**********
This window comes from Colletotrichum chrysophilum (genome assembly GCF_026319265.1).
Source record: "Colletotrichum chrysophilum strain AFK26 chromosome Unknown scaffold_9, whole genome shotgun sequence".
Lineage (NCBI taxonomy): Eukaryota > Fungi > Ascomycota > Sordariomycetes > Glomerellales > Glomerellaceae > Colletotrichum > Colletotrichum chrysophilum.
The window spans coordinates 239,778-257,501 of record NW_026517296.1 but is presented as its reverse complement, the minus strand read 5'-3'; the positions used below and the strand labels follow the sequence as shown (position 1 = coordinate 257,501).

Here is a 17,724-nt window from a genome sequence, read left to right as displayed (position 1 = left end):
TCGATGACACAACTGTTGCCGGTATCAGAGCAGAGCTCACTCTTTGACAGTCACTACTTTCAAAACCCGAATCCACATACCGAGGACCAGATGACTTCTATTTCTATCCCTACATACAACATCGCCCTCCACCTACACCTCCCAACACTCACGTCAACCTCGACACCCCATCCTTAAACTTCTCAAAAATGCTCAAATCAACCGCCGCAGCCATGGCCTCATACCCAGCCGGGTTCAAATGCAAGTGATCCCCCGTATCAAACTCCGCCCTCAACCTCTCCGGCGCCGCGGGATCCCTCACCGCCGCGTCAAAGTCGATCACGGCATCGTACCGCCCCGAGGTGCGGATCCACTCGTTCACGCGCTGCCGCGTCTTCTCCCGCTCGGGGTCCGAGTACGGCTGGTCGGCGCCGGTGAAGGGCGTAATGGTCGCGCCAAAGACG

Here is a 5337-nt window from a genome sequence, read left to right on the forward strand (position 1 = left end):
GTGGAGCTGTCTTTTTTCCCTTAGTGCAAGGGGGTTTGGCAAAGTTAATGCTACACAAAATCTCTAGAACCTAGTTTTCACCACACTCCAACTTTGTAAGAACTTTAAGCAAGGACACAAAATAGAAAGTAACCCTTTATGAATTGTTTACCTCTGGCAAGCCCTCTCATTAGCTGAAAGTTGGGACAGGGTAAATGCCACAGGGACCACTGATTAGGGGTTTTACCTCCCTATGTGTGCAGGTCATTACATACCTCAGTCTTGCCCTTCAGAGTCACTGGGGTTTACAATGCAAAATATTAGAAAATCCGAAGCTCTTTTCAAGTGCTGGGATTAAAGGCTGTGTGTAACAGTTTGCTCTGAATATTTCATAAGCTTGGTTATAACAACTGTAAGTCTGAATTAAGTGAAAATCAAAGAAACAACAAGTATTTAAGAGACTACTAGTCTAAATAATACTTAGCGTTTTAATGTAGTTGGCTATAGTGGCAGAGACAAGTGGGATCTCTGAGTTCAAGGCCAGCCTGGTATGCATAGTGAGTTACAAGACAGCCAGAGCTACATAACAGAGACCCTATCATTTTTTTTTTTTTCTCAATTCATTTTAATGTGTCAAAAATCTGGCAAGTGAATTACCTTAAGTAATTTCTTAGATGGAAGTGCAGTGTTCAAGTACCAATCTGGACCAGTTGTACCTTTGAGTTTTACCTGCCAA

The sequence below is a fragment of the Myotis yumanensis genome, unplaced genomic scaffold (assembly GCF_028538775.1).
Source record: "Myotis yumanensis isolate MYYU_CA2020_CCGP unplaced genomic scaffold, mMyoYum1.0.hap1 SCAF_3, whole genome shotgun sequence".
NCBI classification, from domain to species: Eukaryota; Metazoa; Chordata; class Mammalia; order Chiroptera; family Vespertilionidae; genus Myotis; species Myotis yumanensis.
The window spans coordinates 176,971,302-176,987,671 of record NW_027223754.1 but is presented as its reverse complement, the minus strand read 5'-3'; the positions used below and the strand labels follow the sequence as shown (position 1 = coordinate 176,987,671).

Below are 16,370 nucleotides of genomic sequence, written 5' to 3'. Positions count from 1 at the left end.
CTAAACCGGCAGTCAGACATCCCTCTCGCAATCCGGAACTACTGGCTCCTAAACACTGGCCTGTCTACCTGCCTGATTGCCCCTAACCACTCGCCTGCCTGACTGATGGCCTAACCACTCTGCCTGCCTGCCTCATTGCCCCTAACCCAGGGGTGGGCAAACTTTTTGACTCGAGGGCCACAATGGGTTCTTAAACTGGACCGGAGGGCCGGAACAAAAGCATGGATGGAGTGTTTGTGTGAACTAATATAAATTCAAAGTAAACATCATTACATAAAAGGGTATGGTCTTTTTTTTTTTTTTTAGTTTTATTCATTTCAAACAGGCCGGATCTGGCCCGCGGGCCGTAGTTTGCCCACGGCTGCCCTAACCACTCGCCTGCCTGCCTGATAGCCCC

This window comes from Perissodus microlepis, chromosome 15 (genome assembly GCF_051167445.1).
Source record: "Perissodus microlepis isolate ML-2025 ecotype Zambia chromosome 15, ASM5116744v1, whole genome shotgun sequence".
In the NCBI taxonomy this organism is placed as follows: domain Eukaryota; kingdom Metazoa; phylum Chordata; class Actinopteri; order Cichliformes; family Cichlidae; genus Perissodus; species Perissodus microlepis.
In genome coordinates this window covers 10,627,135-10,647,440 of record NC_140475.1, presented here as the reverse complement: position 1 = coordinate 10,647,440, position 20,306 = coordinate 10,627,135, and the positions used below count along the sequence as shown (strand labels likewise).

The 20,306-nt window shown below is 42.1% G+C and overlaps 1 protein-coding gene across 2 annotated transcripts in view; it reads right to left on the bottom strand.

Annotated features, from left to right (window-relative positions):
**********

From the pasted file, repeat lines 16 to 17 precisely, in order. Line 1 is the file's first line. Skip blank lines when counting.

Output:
Source record: "Perissodus microlepis isolate ML-2025 ecotype Zambia chromosome 15, ASM5116744v1, whole genome shotgun sequence".
In the NCBI taxonomy this organism is placed as follows: domain Eukaryota; kingdom Metazoa; phylum Chordata; class Actinopteri; order Cichliformes; family Cichlidae; genus Perissodus; species Perissodus microlepis.